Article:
In terms of cyber security, 2016 has been a tough year for brands. How should you gear up for a new breed of IT threats in 2017?
Information security breaches made headlines this year. As of last month, over two billion records have already been stolen, exposing consumers and businesses to massive risks. Even big Internet companies like Yahoo!, MySpace, LinkedIn, and Weebly weren’t able to dodge the new sneaky tactics of digital thieves.
Nothing’s all that surprising about this. Since brands started deploying their processes via digital channels, new crime forms engineered by tech-savvy wrongdoers, predictably mushroomed. Companies, as well as third-party service providers like call centers, must therefore work even harder to ward off and mitigate data attacks.
Here are five cyber security predictions you should prepare for in 2017.
1. Businesses will spend more on data security.
With all these stories about security hacking, both big and small enterprises are growing terrified that they’d be the next targets. Researchers said this fear is the number one motivator behind the expected bump in information security investments in the next four years.
By 2020, businesses are estimated to set aside $101.6 billion for their security measures. This means they’ll be buying software, services, and hardware to protect their data and that of their constituents—business partners, employees, and consumers.
According to the International Data Corporation (IDC), which released these figures, this translates to a 38% increase from the $73.7 billion that brands are currently spending on IT security.
2. Internal threats will be more prevalent.
As organizations begin to implement more robust security protocols, data criminals will look for other loopholes to exploit. They might try to infiltrate IT systems by targeting specific employees, specifically those with financial authorizations or access to high-profile data.
To do this, they may coerce employees or trick them into clicking on malicious links. Such lapses are enough to let attackers into your system, allowing them to navigate freely within your network. They may then take down or navigate around firewalls so they can locate and steal data.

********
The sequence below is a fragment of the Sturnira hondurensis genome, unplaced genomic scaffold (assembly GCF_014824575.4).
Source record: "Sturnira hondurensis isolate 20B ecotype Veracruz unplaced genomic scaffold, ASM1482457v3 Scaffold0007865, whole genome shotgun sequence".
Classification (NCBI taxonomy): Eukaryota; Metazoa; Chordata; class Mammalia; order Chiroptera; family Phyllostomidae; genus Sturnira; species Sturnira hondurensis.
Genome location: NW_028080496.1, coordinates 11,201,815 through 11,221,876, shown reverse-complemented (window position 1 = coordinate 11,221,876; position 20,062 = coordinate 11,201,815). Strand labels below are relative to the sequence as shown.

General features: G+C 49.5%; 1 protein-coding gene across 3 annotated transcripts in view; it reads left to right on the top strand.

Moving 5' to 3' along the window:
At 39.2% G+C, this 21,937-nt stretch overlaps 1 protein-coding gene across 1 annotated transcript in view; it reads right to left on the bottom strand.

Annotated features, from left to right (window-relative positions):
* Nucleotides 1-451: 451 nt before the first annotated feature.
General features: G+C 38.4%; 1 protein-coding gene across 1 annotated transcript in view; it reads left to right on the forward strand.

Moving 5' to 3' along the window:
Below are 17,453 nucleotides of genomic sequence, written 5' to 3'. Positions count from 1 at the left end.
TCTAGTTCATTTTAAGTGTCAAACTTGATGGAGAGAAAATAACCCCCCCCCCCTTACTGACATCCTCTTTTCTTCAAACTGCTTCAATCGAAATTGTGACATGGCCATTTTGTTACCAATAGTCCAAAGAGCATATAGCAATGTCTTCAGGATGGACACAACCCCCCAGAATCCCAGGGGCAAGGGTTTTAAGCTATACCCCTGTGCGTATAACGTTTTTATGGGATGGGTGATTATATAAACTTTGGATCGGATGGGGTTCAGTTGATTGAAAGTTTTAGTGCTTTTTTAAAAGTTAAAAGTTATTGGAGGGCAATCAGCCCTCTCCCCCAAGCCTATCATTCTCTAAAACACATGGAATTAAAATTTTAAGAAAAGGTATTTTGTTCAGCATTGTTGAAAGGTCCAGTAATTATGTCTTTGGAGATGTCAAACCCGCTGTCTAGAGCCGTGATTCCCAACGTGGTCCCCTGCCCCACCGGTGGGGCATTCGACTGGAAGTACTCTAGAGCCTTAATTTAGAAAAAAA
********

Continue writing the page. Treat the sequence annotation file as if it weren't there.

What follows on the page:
To prevent this from happening, organizations must educate employees, especially those who directly handle their information—marketers, customer support reps, and finance officers. They must be aware of all the possible ways cyber criminals can penetrate your network so they can report and handle suspicious incidents properly.
3. IoT is still a big security concern.
The Internet of Things (IoT)—which refers to the internetworking of smart devices—is undeniably one of the biggest tech trends we’re seeing right now. It’s expected to revolutionize not just business operations but also government processes and people’s lifestyles.
Business Insider predicts that by 2020, around 34 billion devices will be able to connect to the Internet and thus to one another. This is a great leap from the estimated 10 billion devices in 2015. To top this off, they also forecast that nearly $6 trillion will be spent for IoT solutions in the same period.
This is both exciting and troubling for businesses, as hackers tend to target the most popular (and lucrative) tech areas. Right now, IT experts are still puzzled over how they can build and apply security measures for such a broader, more dynamic, and more complex system.
4. Consumers will be more concerned about data security.
Brands aren’t the only ones growing more anxious about cyber security issues. Consumers, who are exposed to risk when their data are siphoned from companies they’ve done business with, are also becoming more concerned about their safety.
Thus, in the coming years, customers are expected to choose brands based on their data protection abilities. Call centers and customer support agents will thus be playing a crucial role in establishing trust between companies and their clientele.
5. Cybercrime will shift to smartphones.
As mobile payment solutions are gradually being mainstreamed, expect cyber criminals to exploit smartphones as well. It’s likely that they’ll search for weak spots from everyone involved in online payment schemes—financial firms and banks, brands, and consumers themselves.
Brands must carefully choose the payment systems they’ll roll out and regularly test for vulnerabilities. This way, they can make the necessary updates to ward off attacks. Consumers must also be educated about various purchase modes, the risks that come with them, and how they can be avoided.